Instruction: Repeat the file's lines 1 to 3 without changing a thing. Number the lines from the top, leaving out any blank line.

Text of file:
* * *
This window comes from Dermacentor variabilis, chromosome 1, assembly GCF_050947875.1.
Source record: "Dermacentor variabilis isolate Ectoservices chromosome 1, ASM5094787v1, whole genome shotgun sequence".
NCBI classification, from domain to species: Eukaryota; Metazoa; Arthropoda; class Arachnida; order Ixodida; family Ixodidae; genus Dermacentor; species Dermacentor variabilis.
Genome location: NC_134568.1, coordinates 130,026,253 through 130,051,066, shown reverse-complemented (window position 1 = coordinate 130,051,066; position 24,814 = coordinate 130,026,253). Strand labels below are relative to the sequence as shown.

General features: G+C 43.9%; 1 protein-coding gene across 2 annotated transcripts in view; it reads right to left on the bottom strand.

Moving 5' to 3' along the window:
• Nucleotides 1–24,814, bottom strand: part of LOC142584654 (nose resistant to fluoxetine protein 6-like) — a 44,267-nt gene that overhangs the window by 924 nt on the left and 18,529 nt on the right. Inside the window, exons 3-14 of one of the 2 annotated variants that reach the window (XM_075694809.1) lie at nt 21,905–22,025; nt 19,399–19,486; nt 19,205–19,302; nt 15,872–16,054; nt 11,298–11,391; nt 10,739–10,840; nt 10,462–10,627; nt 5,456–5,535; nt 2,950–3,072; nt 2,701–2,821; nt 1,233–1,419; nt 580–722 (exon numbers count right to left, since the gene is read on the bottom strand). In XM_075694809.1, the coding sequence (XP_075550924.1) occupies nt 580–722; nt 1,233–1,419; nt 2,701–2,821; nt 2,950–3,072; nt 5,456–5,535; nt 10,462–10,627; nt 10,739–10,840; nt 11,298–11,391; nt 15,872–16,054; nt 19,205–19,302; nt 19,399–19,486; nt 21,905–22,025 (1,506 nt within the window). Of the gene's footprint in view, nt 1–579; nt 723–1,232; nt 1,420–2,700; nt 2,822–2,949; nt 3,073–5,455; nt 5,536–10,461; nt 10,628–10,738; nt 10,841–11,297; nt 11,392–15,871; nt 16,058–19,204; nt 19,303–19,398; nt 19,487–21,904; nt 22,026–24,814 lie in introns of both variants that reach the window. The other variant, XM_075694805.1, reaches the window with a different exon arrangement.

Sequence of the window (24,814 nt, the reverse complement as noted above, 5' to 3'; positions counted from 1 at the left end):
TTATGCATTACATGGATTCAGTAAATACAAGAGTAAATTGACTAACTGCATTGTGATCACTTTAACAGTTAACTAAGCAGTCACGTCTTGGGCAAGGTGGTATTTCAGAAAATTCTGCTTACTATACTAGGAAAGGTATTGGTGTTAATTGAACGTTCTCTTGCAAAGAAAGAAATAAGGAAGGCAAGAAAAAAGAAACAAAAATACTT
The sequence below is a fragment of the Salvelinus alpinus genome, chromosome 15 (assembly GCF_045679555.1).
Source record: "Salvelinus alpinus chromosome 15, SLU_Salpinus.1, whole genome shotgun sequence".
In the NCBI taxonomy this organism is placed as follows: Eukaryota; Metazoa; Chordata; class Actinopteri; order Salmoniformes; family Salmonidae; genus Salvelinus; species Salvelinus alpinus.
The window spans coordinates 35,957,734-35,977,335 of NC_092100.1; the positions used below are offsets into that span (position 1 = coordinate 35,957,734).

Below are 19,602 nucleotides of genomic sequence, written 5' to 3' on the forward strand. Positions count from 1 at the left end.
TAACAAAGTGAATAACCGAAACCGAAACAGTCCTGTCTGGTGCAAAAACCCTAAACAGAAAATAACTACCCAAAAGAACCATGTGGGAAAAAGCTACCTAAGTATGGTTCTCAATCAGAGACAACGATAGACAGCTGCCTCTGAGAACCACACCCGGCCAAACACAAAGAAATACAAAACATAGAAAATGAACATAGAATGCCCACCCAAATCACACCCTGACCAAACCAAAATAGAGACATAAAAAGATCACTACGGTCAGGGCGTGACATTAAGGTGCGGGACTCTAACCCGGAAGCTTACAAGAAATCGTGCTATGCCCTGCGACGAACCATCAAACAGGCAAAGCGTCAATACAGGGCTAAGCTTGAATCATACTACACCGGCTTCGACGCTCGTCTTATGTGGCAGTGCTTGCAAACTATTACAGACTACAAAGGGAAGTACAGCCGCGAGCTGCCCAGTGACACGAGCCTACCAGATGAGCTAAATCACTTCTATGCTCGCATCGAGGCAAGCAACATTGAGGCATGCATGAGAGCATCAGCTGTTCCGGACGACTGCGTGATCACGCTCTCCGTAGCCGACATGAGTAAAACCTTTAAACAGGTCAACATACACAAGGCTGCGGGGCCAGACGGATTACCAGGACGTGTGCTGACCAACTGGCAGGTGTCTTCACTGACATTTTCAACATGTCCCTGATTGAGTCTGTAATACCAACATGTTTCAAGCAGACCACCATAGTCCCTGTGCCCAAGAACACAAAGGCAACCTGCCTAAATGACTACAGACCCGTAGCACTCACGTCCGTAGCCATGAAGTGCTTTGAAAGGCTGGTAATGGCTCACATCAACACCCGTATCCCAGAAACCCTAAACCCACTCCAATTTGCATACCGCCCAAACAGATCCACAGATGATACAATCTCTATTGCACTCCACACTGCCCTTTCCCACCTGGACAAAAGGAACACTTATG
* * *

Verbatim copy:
This window comes from Dermacentor variabilis, chromosome 1, assembly GCF_050947875.1.
Source record: "Dermacentor variabilis isolate Ectoservices chromosome 1, ASM5094787v1, whole genome shotgun sequence".
NCBI classification, from domain to species: Eukaryota; Metazoa; Arthropoda; class Arachnida; order Ixodida; family Ixodidae; genus Dermacentor; species Dermacentor variabilis.